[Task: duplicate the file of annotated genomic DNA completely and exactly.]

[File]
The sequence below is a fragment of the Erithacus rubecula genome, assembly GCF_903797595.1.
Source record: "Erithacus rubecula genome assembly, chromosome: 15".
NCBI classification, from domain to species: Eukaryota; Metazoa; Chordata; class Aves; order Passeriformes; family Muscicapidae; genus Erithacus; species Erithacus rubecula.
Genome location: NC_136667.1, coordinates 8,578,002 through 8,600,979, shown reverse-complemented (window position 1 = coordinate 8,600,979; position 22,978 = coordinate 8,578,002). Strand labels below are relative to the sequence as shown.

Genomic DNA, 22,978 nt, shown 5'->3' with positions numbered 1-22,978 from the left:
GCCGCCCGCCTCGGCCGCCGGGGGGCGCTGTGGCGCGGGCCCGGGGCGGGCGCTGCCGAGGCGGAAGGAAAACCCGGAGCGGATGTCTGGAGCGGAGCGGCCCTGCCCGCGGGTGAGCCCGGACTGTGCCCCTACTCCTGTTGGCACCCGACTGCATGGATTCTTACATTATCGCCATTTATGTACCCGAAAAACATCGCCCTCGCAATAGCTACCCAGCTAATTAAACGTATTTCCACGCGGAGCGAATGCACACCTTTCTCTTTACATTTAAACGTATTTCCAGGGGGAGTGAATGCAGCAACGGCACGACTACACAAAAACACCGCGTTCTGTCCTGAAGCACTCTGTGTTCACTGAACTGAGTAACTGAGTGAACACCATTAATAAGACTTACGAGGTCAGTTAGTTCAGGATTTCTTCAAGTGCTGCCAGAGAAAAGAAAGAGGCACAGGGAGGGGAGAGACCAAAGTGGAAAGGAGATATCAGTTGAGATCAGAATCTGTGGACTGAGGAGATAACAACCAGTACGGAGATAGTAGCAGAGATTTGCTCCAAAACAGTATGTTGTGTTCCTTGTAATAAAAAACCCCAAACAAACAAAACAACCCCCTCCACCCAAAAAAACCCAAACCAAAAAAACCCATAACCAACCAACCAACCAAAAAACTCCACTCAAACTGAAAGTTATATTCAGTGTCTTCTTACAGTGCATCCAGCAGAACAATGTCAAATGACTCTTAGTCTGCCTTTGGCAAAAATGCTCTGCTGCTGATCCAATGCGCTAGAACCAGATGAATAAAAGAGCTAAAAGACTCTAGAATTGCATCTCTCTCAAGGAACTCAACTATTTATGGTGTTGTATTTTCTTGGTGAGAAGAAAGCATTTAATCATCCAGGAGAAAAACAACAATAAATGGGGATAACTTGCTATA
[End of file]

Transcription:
The sequence below is a fragment of the Erithacus rubecula genome, assembly GCF_903797595.1.
Source record: "Erithacus rubecula genome assembly, chromosome: 15".
NCBI classification, from domain to species: Eukaryota; Metazoa; Chordata; class Aves; order Passeriformes; family Muscicapidae; genus Erithacus; species Erithacus rubecula.
Genome location: NC_136667.1, coordinates 8,578,002 through 8,600,979, shown reverse-complemented (window position 1 = coordinate 8,600,979; position 22,978 = coordinate 8,578,002). Strand labels below are relative to the sequence as shown.

Genomic DNA, 22,978 nt, shown 5'->3' with positions numbered 1-22,978 from the left:
GCCGCCCGCCTCGGCCGCCGGGGGGCGCTGTGGCGCGGGCCCGGGGCGGGCGCTGCCGAGGCGGAAGGAAAACCCGGAGCGGATGTCTGGAGCGGAGCGGCCCTGCCCGCGGGTGAGCCCGGACTGTGCCCCTACTCCTGTTGGCACCCGACTGCATGGATTCTTACATTATCGCCATTTATGTACCCGAAAAACATCGCCCTCGCAATAGCTACCCAGCTAATTAAACGTATTTCCACGCGGAGCGAATGCACACCTTTCTCTTTACATTTAAACGTATTTCCAGGGGGAGTGAATGCAGCAACGGCACGACTACACAAAAACACCGCGTTCTGTCCTGAAGCACTCTGTGTTCACTGAACTGAGTAACTGAGTGAACACCATTAATAAGACTTACGAGGTCAGTTAGTTCAGGATTTCTTCAAGTGCTGCCAGAGAAAAGAAAGAGGCACAGGGAGGGGAGAGACCAAAGTGGAAAGGAGATATCAGTTGAGATCAGAATCTGTGGACTGAGGAGATAACAACCAGTACGGAGATAGTAGCAGAGATTTGCTCCAAAACAGTATGTTGTGTTCCTTGTAATAAAAAACCCCAAACAAACAAAACAACCCCCTCCACCCAAAAAAACCCAAACCAAAAAAACCCATAACCAACCAACCAACCAAAAAACTCCACTCAAACTGAAAGTTATATTCAGTGTCTTCTTACAGTGCATCCAGCAGAACAATGTCAAATGACTCTTAGTCTGCCTTTGGCAAAAATGCTCTGCTGCTGATCCAATGCGCTAGAACCAGATGAATAAAAGAGCTAAAAGACTCTAGAATTGCATCTCTCTCAAGGAACTCAACTATTTATGGTGTTGTATTTTCTTGGTGAGAAGAAAGCATTTAATCATCCAGGAGAAAAACAACAATAAATGGGGATAACTTGCTATA